Stage finally set for €3m theatre makeover after funds donated
WORK is to begin shortly on a €3m refurbishment of one of Dublin's oldest theatres, thanks to funds committed by the Government when Bertie Ahern was Taoiseach, but also to "significant" donations from philanthropists such as financier Dermot Desmond.
The Smock Alley Theatre building in Temple Bar, which dates back to 1662, is regarded as one of the most important sites in European theatre history.
The Gaiety School of Acting is currently managing a 110-seat black-box space on this site. It is working alongside Temple Bar Cultural Trust and the Department of Arts, Sport and Tourism to reinstate the theatre to its former glory.
It is proposed that the development will include a 220-seat theatre, a 110-seat studio space and seven state-of-the-art rehearsal/training studios.
In 2005 a proposal by Smock Alley Ltd to convert the church into a theatre and provide premises for the Gaiety School of Acting was approved.
Patrick Sutton, director of the Gaiety School of Acting, has been engaged in a fundraising process in recent years to enable work get under way. It is hoped the refurbished theatre will be opened to the public in March next year.
Mr Sutton, who has acted as a elocution coach to Bertie Ahern, is understood to have secured "significant" funding from well-known figures, such as financier Dermot Desmond, as well as from Carmel Naughton, wife of businessman Martin Naughton.
Mr Desmond is said by some sources to have committed €500,000 to the project, but this was denied yesterday by Mr Sutton, who confirmed, nonetheless, that the financier had, some years ago, made a "significant" contribution.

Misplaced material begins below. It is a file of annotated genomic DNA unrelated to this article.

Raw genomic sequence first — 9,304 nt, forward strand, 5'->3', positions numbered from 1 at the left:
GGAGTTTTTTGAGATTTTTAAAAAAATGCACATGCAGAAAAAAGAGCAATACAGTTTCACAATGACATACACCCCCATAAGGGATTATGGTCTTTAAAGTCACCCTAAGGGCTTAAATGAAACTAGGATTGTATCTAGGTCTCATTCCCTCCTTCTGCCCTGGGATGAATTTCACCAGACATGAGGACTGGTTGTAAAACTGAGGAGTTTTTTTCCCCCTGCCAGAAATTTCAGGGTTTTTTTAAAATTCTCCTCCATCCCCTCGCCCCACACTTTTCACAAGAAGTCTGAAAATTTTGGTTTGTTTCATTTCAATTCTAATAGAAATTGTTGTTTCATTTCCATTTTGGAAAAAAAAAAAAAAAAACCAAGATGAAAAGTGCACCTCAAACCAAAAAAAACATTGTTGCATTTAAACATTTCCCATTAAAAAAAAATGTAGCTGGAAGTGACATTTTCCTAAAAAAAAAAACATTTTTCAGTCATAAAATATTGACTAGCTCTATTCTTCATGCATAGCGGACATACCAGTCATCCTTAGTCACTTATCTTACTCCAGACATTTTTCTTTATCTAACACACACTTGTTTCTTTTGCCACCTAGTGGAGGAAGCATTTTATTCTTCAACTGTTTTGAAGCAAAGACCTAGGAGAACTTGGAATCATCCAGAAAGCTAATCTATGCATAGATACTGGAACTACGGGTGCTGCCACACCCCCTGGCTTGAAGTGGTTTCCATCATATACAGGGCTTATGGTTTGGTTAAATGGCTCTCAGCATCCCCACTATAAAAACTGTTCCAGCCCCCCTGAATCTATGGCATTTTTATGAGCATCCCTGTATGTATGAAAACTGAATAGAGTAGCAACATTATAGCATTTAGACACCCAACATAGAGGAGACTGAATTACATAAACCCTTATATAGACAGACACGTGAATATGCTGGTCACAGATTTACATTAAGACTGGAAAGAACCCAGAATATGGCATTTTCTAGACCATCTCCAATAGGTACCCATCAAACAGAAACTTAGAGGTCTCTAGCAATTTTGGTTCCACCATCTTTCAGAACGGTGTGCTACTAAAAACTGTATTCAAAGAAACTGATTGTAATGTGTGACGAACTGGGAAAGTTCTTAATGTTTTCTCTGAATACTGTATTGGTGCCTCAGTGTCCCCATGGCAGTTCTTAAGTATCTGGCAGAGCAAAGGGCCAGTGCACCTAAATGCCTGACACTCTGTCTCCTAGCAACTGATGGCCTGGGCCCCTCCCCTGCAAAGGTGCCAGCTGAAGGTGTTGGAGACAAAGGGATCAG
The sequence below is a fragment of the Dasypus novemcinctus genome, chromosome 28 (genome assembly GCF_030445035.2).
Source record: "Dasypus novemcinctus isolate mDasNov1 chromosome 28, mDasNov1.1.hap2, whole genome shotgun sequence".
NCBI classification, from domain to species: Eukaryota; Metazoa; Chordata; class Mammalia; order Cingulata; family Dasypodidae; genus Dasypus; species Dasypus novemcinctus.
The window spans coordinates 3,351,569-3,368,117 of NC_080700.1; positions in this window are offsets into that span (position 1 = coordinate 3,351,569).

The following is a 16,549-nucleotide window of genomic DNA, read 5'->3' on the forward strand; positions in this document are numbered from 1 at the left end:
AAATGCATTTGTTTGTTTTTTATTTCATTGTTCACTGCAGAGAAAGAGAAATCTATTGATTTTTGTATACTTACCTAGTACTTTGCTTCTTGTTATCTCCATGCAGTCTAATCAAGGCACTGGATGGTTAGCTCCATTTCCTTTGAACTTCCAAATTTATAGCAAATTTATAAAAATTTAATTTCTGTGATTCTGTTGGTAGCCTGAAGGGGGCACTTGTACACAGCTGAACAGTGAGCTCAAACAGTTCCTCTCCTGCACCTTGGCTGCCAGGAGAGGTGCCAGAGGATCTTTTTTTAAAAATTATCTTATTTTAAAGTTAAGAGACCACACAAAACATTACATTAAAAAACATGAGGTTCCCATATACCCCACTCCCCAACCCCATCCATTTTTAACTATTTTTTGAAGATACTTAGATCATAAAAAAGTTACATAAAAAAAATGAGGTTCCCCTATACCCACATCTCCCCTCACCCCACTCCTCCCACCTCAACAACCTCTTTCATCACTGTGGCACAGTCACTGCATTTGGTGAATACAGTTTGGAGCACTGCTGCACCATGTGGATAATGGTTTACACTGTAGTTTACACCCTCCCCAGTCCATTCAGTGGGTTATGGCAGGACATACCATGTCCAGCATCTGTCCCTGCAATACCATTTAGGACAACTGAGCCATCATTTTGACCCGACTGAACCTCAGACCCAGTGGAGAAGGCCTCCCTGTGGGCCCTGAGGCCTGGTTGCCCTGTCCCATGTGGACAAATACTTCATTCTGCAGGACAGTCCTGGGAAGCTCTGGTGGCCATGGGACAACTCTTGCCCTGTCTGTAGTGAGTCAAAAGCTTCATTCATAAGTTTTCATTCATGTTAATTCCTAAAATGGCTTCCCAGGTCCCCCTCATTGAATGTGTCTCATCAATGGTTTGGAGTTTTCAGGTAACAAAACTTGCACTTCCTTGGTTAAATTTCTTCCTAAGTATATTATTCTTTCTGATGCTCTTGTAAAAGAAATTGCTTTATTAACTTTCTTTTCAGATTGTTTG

"The refurbishment of Smock Alley would not be possible without the generosity of Mr Desmond, and other patrons of the art, such as Carmel Naughton, and others, too, who will be acknowledged when the theatre opens, hopefully in March," Mr Sutton told the Sunday Independent yesterday.
In 2005, Mr Desmond wrote to Mr Ahern to suggest the Abbey Theatre be moved from its current location to the Docklands, a plan that ran into strong objection and now seems to be off the agenda.
In an open letter in the Sunday Independent at the time, Mr Desmond asked the renowned theatre critic Bruce Arnold, who had opposed the relocation of the Abbey to the Docklands: "Would you prefer that it continue to be surrounded by disused buildings, lap-dancing clubs and litter?"
In reply, Mr Arnold wrote of Mr Desmond: "He did not need to be insulting. I am not pompous. I am not arrogant. I care for the city and for people living their ordinary lives in it. I love theatre and think that the whole approach to recovering the Abbey Theatre is misguided, pretentious and exaggerated."
The original Smock Alley theatre was the first in Dublin to secure a royal patent, issued following Oliver Cromwell's death. It would have been where English actor and theatre manager David Garrick (1717-1779) staged his version of Hamlet. The theatre also staged works by Richard Brinsley Sheridan (1751-1816), whose father, Thomas, was the theatre's manager.
Through connections with Covent Garden in London, the theatre thrived and was remodelled a number of times before it was rebuilt in 1735. In later years, the site was home to a Catholic church, SS Michael and John's, and the Dublin Viking Experience.